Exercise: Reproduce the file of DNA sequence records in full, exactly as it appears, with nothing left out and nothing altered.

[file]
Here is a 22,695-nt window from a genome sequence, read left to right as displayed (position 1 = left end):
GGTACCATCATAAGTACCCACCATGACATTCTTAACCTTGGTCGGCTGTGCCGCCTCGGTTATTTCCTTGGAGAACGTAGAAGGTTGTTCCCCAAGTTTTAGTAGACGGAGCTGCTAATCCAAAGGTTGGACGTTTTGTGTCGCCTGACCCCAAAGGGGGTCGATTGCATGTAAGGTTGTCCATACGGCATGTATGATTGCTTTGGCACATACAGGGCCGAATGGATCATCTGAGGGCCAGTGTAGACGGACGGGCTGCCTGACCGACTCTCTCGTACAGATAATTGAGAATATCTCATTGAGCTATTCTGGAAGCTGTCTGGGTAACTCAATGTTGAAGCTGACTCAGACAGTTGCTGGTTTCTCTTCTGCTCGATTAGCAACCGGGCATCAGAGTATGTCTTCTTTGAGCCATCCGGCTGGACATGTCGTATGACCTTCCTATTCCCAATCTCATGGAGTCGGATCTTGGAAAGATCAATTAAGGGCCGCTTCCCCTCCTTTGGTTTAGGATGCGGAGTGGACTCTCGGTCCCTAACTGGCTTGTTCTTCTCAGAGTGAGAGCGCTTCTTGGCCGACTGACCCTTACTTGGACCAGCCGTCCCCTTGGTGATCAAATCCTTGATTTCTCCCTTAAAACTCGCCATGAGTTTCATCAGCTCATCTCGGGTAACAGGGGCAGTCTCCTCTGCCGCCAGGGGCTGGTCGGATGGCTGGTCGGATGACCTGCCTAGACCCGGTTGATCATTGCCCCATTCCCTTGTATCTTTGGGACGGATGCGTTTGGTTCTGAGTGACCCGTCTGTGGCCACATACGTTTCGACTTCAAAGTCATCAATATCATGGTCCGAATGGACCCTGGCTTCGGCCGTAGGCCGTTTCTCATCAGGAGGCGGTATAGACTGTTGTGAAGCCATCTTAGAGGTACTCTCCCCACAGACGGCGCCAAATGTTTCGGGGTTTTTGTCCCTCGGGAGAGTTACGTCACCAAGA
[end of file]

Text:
Here is a 22,695-nt window from a genome sequence, read left to right as displayed (position 1 = left end):
GGTACCATCATAAGTACCCACCATGACATTCTTAACCTTGGTCGGCTGTGCCGCCTCGGTTATTTCCTTGGAGAACGTAGAAGGTTGTTCCCCAAGTTTTAGTAGACGGAGCTGCTAATCCAAAGGTTGGACGTTTTGTGTCGCCTGACCCCAAAGGGGGTCGATTGCATGTAAGGTTGTCCATACGGCATGTATGATTGCTTTGGCACATACAGGGCCGAATGGATCATCTGAGGGCCAGTGTAGACGGACGGGCTGCCTGACCGACTCTCTCGTACAGATAATTGAGAATATCTCATTGAGCTATTCTGGAAGCTGTCTGGGTAACTCAATGTTGAAGCTGACTCAGACAGTTGCTGGTTTCTCTTCTGCTCGATTAGCAACCGGGCATCAGAGTATGTCTTCTTTGAGCCATCCGGCTGGACATGTCGTATGACCTTCCTATTCCCAATCTCATGGAGTCGGATCTTGGAAAGATCAATTAAGGGCCGCTTCCCCTCCTTTGGTTTAGGATGCGGAGTGGACTCTCGGTCCCTAACTGGCTTGTTCTTCTCAGAGTGAGAGCGCTTCTTGGCCGACTGACCCTTACTTGGACCAGCCGTCCCCTTGGTGATCAAATCCTTGATTTCTCCCTTAAAACTCGCCATGAGTTTCATCAGCTCATCTCGGGTAACAGGGGCAGTCTCCTCTGCCGCCAGGGGCTGGTCGGATGGCTGGTCGGATGACCTGCCTAGACCCGGTTGATCATTGCCCCATTCCCTTGTATCTTTGGGACGGATGCGTTTGGTTCTGAGTGACCCGTCTGTGGCCACATACGTTTCGACTTCAAAGTCATCAATATCATGGTCCGAATGGACCCTGGCTTCGGCCGTAGGCCGTTTCTCATCAGGAGGCGGTATAGACTGTTGTGAAGCCATCTTAGAGGTACTCTCCCCACAGACGGCGCCAAATGTTTCGGGGTTTTTGTCCCTCGGGAGAGTTACGTCACCAAGA